From the West coast
A fascinating ten-year archive of letters from one
the most beautiful parts of Scotland,
its people, places, landscape and wildlife.
"Strachur is a small, sleepy, sprawling West Highland village spread along the north eastern shore of Loch Fyne - the longest sea loch in Scotland. This is a very dramatic and beautiful part of Scotland, full of ancient history, magnificent forests and wildlife..."
Letters from Argyll
- September '98 Introduction
- October '98 Half Hung Archie
- November '98 Magnus Barelegs
- December '98 Pantomime
- January '99 Storms and Gardens
- February '99 Campbells and midges
- March '99 Macleans and birdsong
- April '99 Loch Eck and Spring
- May/June '99 Dunoon and Squirrels
- Summer '99 Glasgow
- Autumn '99 Colour and Rowans
- Winter '00 Siskins and Finches
- Spring/summer '00 Puck's Glen
- Autumn '00 Macbeth and a Squirrel
- Spring 2001 Town and Country
- Summer 2001 From Scotia to Dunadd
- Winter 2001 Bridge over the Atlantic
- Summer 2002 Cowal and 3 Squirrels
- Autumn 2002 Smiddy and Stones
- Winter 2002 Bagpipes, deer and jays.
- Spring 2003 Rest and Be Thankful.
- Summer 2003 3 lochs and a castle
- Autumn 2003 A Beaut of an Isle
- Winter 2003 The bonnie banks
- Spring 2004 The Hollow Mountain
- Summer 2004 Kintyre Peninsula 1
- Autumn 2004 Kintyre Peninsula 2
- Winter 2004 Arrochar Gateway to Argyll
- Spring 2005 A Walker's Paradise
- Summer 2005 Scotland in Miniature
- Autumn 2005 Skye - The Misty Isle
- Winter 2005 Across the Water
- Spring 2006 The Crossroads of Scotland
- Summer 2006 Calling all seafarers
- Autumn 2006 A day out in the rain
- Winter 2006 A Winter's Day Out
- Spring 2007 A Favourite Place
- Summer 2007 Bonnie Galloway
- Autumn 2007 Port Appin
- Winter 2007 Loch Fyne and a Fine Dram!
- Spring 2008 Snow mountains and Spring!
- Summer 2008 A Walk in the Park
For ten years (1998 to 2008) Pamela sent us these amusing, informative and well-researched snapshots of the history, wildlife and landscape of this part of the west coast of Scotland, taking her own photographs and finishing each with a report from her garden at Burnside near Strachur.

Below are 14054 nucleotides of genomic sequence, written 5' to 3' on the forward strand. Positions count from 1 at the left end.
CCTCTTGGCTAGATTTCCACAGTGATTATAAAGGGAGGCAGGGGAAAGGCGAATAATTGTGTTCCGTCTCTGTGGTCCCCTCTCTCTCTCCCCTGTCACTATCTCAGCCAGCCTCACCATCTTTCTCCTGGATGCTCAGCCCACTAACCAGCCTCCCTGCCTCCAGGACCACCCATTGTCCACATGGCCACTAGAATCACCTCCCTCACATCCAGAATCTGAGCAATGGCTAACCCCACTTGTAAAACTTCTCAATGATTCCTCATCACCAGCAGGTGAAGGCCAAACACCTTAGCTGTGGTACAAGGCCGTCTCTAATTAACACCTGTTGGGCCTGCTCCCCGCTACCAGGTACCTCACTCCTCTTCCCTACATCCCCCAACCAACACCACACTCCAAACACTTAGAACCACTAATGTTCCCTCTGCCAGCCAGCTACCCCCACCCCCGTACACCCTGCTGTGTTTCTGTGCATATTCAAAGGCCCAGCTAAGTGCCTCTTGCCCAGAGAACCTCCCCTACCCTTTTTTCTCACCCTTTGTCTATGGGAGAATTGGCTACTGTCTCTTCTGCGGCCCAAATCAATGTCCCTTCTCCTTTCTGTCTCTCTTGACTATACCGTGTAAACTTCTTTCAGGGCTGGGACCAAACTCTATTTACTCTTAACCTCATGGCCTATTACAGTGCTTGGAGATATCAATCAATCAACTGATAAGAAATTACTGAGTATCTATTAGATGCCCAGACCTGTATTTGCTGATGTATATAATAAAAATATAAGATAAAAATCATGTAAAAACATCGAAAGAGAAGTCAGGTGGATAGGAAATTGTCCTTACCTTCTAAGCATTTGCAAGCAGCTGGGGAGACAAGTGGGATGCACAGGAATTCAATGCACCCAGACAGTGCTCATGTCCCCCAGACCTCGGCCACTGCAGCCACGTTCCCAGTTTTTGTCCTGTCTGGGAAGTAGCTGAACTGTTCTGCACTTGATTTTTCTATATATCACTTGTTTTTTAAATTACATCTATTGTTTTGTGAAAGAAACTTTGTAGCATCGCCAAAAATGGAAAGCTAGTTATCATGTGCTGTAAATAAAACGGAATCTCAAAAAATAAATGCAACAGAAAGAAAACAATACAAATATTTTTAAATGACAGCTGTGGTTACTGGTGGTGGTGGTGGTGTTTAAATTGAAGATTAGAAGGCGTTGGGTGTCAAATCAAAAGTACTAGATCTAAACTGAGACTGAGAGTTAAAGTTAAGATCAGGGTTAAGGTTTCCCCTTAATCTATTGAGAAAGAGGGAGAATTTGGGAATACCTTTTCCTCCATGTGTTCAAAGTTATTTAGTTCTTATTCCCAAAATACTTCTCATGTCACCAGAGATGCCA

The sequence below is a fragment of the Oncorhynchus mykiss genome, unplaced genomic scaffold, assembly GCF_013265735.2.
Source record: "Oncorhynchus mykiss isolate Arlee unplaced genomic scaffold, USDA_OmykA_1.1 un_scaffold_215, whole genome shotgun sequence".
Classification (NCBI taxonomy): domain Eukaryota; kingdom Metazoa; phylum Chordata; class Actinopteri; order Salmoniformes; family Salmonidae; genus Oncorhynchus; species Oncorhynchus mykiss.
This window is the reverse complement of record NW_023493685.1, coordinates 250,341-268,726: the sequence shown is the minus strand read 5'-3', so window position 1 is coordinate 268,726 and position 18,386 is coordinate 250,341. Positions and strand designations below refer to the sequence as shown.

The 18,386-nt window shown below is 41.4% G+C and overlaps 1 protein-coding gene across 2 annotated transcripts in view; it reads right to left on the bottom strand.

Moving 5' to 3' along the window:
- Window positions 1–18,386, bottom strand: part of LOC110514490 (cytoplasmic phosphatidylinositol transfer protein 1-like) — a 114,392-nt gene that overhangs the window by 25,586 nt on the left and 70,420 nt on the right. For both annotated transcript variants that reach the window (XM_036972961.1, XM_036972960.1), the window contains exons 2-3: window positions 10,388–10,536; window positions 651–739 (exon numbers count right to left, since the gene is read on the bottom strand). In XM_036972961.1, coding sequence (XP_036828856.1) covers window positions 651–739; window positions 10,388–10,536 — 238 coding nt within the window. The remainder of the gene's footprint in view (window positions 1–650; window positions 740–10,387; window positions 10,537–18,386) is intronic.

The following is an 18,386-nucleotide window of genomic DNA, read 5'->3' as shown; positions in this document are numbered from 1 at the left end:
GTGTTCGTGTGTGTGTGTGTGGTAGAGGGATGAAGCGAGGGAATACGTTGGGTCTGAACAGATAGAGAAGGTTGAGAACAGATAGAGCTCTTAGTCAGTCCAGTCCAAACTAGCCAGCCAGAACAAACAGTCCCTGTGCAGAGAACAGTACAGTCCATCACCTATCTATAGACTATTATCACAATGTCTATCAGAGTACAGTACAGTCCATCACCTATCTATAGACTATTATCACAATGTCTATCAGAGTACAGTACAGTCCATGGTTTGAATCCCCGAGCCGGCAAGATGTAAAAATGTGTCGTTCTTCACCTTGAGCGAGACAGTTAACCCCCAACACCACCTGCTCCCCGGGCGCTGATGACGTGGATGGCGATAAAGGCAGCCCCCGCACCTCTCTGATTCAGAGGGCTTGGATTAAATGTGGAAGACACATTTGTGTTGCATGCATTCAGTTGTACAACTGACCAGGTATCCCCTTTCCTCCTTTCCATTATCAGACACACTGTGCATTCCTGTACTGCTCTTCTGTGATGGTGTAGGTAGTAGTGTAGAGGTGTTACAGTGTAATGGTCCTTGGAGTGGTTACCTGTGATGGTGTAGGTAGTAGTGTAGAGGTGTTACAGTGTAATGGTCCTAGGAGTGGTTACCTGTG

A walk in the Park
A couple of years ago there was a great stushie (hullaballoo) over the introduction of the First National Park in Scotland named Loch Lomond and the Trossachs National Park. However, many of us knew that there was already a National Forest Park in Scotland - Argyll Forest Park - and indeed this park forms a large chunk of the new National Park. Argyll Forest Park was established in 1935 by the Forestry Commission which had been set up after the First World War to ensure timber sustainability.
This huge area of around 55,000 acres stretches from the west side of Loch Lomond, all the way across Loch Long and Loch Goil and covers half of the Cowal Peninsula right down to the far western corner of the Park at Kilmun Arboretum. Sitting high above Holy Loch, Kilmun Arboretum was set up as a testing ground for new species of tree and how they would cope with our environment. There is also a conifer conservation programme, started in 1991, to provide a seed bank for endangered species and they have some spectacular eucalyptus trees surviving very nicely far away from their Australian place of birth.
Kilmun itself is a lovely wee village stretching along the eastern shore of Holy Loch so called because St Mund - a follower of St Columba - alighted on its shores and erected a church here and Kilmun is the Gaelic name for Church of St Mund.